Competition…the other “C”

I am competitive – a blessing and a curse.

The compulsion to compete – to win – to be right – to be the best is so ingrained in me that sometimes I lose sight of what winning, being right and being the best actually means.

When I got my first Cane Corso, Gandhi, I wanted the best of the best – a breedable show dog. He was going to win every competition, every show, and be in, um, uh…demand. I spent a lot of time and money pursuing that goal.

Gandhi had different plans. He hated the show ring. He didn’t like strangers touching him, disliked crowds, and had horrible social anxiety. For all of his beauty – inside and out –showing him was heartbreaking and, ultimately because of his temperament, he was not considered breedable.

I was not very good at the whole show thing either. I know how to be a good handler. In fact, I can teach others exactly how to train, prepare and present a dog for show…I just suck at doing it myself.

I soldiered on, and forced Gandhi to soldier on. He earned two titles in one of the rare breed circuits. I have the certificates to prove it.

I won.

Only it was empty because neither of us had fun.

When I got Acheron, I wanted a breedable show dog. From a conformation perspective, Ach is pretty close to perfect (I am a little biased). His temperament is stable and he is socially tolerant. He has been trained for show (with a friend who is a great handler) and I know that he would blow the doors off of just about any Cane out there in the ring.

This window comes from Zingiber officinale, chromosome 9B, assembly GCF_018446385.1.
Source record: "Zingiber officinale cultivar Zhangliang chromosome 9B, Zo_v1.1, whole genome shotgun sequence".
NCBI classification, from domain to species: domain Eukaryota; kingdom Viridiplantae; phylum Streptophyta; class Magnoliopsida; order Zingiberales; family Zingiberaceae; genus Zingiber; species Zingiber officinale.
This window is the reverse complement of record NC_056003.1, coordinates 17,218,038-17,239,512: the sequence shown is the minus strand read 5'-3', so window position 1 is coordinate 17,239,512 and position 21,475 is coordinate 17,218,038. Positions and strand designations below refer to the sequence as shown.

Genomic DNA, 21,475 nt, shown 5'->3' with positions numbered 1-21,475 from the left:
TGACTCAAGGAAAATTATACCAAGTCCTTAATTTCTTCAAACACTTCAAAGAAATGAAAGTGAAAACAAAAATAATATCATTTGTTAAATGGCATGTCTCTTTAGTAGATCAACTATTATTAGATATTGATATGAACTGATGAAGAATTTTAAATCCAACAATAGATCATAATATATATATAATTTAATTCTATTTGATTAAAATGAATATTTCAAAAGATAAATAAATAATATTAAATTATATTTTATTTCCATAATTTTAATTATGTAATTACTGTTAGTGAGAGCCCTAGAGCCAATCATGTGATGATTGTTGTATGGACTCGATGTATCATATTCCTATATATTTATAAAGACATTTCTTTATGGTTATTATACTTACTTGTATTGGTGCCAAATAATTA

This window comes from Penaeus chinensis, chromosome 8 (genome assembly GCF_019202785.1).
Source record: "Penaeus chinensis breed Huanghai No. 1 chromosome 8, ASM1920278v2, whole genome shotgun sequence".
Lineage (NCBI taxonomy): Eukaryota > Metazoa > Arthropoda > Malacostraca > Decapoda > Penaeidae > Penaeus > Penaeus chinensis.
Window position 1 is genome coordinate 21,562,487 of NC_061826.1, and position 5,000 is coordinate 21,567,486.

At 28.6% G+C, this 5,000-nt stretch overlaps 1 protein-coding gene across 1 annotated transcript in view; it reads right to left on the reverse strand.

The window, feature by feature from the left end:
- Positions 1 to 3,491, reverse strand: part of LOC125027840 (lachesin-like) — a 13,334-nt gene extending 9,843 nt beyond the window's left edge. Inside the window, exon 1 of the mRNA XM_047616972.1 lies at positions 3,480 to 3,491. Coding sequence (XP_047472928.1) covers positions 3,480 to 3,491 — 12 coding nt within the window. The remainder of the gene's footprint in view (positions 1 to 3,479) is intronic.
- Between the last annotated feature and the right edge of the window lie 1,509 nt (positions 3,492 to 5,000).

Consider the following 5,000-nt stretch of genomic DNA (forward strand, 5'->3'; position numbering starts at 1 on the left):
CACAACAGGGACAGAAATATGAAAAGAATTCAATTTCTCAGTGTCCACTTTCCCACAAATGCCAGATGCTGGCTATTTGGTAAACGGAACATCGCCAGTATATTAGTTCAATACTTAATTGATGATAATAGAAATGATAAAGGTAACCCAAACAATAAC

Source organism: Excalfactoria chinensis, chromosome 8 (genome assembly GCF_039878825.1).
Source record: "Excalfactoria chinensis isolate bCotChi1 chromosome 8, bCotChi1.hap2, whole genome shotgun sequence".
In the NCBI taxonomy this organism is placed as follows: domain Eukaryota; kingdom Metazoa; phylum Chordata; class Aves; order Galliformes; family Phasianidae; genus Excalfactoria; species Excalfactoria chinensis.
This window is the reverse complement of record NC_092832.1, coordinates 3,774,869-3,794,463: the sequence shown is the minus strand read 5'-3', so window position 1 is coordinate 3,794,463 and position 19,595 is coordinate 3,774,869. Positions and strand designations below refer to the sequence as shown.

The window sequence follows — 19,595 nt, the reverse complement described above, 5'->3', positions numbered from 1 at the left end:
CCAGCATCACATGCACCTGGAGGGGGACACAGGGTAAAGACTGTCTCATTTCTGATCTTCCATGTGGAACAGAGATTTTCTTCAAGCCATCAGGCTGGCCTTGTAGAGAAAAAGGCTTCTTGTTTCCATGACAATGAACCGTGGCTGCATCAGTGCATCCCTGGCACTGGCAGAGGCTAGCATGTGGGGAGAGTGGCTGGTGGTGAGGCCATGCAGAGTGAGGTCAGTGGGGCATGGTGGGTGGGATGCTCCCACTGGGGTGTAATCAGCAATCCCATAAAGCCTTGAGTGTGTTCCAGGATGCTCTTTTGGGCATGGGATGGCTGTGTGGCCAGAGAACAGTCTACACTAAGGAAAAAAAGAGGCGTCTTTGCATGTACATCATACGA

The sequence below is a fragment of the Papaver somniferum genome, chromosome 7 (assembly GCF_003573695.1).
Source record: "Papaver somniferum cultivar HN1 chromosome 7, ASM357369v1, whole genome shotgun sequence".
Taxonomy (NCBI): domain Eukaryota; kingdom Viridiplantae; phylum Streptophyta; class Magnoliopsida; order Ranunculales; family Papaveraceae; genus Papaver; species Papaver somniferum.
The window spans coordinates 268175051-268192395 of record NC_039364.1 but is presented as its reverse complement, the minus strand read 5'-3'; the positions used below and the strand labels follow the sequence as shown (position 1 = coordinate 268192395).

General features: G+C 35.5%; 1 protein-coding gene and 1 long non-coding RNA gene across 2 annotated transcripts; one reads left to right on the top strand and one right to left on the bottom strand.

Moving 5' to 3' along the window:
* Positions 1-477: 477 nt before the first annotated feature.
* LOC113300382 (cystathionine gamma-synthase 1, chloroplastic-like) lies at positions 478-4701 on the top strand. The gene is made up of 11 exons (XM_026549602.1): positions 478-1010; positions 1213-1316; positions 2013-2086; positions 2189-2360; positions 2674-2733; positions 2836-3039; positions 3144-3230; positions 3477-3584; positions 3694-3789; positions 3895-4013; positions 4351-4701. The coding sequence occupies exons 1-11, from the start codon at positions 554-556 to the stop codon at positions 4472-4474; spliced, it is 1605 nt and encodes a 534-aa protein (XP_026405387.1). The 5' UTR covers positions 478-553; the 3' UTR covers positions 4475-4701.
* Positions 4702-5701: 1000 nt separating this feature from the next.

He has never been in a show.

When he was two, I had his hips x-rayed. He has hip dysplasia and is not breedable. There are only two good reasons to show your dog – to breed and/or because the dog loves it. If Ach loved the ring, I would have put him on the circuit, for the fun of the sport. He didn’t love it. He was OK with it. He would have done it. He would have been great at it. He didn’t love it. Winning would not have mattered because we would not have had the kind of fun you should have when you are winning.

Winning isn’t winning if winning isn’t fun.

In the early days of LDI, we took on deals we shouldn’t have. We took them on because I knew that I could figure out how to make them a win – I could figure out that one way to mitigate that one risk and make the deal perfect. It rarely ended well. And the process of not ending well was never fun. I won the deal. Go me. The cost was high.

About a month ago, I was talking to my sales guy about a deal he was working on. It’s a really small deal (even for us). I told him to keep it simple – the size of the deal did not warrant an in depth financial analysis (and he is an in-depth financial analysis kind of guy). I finally said “Look, the only way it makes sense is if it’s fun – the industry and the business owner…the underwriting criteria is whether or not you want to hang out with the owner and have a beer”. When the sputtering stopped, I explained “fun deal”. A fun deal doesn’t mean ignoring warning flags, or throwing out good sense…it means that sometimes the win is in the fun…not the dollars.

So, yes, I am competitive. Competition drives most things in the world. There just came a time when my definition changed. I am still driven – obsessively so. I still compete – usually with myself. I still like to win – I simply learned that “at any cost” usually means the cost is too high. Because ultimately…

Winning isn’t winning if winning isn’t fun.

In life.

In factoring.

With dogs.